For a chat about your work forces safety boot requirements please give us a call on +27 11 892 8030 / 8031 / 8032 or drop an email to organise a call

Safety boot soles

Safety Boots and how the sole is attached

An excellent question as there are many misconceptions about the sole of the shoe or boot being stuck on, glued on or stitched on. All of these processes are accurate for different types of fashion footwear, dress shoes, running shoes, sneakers and even veldskoen.

What is the PU injection process for safety boots?

Polyurethane injected footwear is injected as a liquid around the leather upper which is secured in a stainless steel footwear mould (shape and design of the sole pattern). The leather upper is already in the shape of a shoe or boot at this stage – with a fake plastic foot (called a last) holding the leather designed upper in place.

How does the hot liquid polyurethane bond to the leather upper?

In order for this hot liquid polyurethane to bond to the upper – it needs something to which to attach itself. In times past, this was done by hand – in some places in the world, it is still. But modern machinery enables a robot to perform the task of roughening the leather upper to expose the leather fibres just below the surface of the animal skin. These fibres are the those most important part of the process. The robotic arm, with an object referred to as a “roughening ball” attached to the end of its “hand” is programmed to lower the ball close enough to the upper; with enough pressure to remove the top surface layer (exposing those all import fibres) but not too deeply as to cut right through the leather upper. (Meaning not to slice right through the full thickness of the leather upper). It is a fairly intricate part of the process and very technical and detailed. Precision is key.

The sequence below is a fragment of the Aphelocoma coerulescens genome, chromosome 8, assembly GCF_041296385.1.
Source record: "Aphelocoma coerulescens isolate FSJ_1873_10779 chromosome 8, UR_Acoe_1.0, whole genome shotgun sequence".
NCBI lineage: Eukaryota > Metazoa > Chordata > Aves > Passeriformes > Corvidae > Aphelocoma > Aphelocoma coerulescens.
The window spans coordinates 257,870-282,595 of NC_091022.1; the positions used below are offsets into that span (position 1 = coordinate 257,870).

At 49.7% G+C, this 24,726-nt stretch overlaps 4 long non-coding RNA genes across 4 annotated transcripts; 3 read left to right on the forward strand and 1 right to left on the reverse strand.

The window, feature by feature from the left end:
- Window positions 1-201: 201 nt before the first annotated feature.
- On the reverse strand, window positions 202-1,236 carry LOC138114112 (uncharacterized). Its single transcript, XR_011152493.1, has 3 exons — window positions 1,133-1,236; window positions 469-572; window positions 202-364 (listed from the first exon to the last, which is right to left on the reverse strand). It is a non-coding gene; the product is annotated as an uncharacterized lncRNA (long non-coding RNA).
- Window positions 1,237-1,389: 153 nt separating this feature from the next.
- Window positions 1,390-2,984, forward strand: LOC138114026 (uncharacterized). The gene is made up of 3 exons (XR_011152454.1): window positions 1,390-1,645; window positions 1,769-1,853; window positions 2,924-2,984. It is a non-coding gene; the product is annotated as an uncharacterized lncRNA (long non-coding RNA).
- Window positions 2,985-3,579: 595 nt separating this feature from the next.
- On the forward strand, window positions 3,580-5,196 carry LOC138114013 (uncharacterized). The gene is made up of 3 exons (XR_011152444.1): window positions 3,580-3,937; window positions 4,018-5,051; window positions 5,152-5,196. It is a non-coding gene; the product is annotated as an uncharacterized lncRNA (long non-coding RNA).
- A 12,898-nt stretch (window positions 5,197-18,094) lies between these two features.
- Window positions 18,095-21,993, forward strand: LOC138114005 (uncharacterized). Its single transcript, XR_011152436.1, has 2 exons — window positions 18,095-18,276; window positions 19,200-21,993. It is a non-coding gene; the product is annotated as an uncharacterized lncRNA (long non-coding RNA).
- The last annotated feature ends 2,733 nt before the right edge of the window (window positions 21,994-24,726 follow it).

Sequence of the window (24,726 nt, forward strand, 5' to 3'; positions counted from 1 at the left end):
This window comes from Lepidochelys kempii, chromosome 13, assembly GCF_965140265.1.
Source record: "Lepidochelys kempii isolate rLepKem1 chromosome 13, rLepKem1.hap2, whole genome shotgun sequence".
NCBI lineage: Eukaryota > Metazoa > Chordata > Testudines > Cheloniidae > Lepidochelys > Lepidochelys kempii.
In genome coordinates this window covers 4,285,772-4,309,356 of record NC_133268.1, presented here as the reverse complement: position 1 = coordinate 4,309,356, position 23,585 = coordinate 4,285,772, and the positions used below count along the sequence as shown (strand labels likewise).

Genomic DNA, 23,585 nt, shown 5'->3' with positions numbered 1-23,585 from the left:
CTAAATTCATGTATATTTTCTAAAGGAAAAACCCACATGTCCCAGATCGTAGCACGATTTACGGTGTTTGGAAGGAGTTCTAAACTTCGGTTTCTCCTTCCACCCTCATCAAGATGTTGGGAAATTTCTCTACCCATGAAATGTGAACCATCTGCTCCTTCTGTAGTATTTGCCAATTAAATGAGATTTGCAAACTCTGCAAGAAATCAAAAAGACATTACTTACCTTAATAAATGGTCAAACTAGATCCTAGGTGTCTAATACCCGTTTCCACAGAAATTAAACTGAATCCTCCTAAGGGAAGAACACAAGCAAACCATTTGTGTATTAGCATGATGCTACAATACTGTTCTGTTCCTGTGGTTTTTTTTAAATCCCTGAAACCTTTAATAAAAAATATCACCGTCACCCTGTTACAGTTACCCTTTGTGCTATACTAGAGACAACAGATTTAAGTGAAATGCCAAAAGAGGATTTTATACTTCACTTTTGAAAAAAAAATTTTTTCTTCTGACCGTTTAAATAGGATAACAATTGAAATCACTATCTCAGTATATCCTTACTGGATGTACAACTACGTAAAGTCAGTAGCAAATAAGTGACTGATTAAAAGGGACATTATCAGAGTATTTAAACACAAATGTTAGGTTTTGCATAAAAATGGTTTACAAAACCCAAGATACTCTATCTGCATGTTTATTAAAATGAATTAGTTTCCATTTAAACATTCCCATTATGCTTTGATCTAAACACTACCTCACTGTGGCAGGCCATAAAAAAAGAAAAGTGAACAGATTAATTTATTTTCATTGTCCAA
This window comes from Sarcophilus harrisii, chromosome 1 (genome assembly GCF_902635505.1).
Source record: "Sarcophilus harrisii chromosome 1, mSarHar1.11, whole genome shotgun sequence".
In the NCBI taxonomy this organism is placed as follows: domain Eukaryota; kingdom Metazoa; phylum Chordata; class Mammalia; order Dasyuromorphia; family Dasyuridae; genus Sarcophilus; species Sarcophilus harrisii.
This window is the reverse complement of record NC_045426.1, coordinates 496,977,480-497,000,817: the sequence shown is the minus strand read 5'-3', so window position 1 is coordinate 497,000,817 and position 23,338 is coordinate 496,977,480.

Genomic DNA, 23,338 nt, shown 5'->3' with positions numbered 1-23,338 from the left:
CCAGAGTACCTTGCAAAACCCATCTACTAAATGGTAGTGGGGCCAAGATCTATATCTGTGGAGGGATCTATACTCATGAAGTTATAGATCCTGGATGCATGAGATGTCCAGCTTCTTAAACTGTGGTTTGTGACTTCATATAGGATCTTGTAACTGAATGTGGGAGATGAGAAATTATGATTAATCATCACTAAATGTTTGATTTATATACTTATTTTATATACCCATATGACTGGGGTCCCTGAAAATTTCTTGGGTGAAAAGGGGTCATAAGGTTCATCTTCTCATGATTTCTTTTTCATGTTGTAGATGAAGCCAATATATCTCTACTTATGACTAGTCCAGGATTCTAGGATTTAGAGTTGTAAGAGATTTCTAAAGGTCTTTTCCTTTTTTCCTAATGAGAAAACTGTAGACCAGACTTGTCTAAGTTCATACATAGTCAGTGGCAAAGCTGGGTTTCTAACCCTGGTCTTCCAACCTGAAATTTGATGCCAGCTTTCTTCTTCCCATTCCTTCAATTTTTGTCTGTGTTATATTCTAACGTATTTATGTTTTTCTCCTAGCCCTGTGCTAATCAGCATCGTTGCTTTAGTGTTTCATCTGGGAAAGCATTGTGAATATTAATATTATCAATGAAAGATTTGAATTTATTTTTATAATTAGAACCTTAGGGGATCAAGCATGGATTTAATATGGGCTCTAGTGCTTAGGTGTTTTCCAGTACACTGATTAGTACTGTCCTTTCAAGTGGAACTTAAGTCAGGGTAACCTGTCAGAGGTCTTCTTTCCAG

Roughening the leather for your safety boots

The robot is pre-programmed to understand it’s mission and course. It will have to roughen around the entire outer edge of the leather upper (toe, side, heel, side and back to the toe). It is also able to detect whether the leather is harder or softer, and knows the general thickness of the leather upper it is cutting. Parameters are changed depending on the style being roughened. This enables an accurate procedure. Once completed, a full outer edge of ‘just under the surface’ leather fibres are waiting to bond themselves to hot polyurethane liquid. They will essentially absorb some of this hot liquid, whilst the balance attaches to the exposed area. Once cooled – the bond integrity is absolutely superb. Offering a super strong bond and comfortable flexing.

What else do I need to know about this roughening process?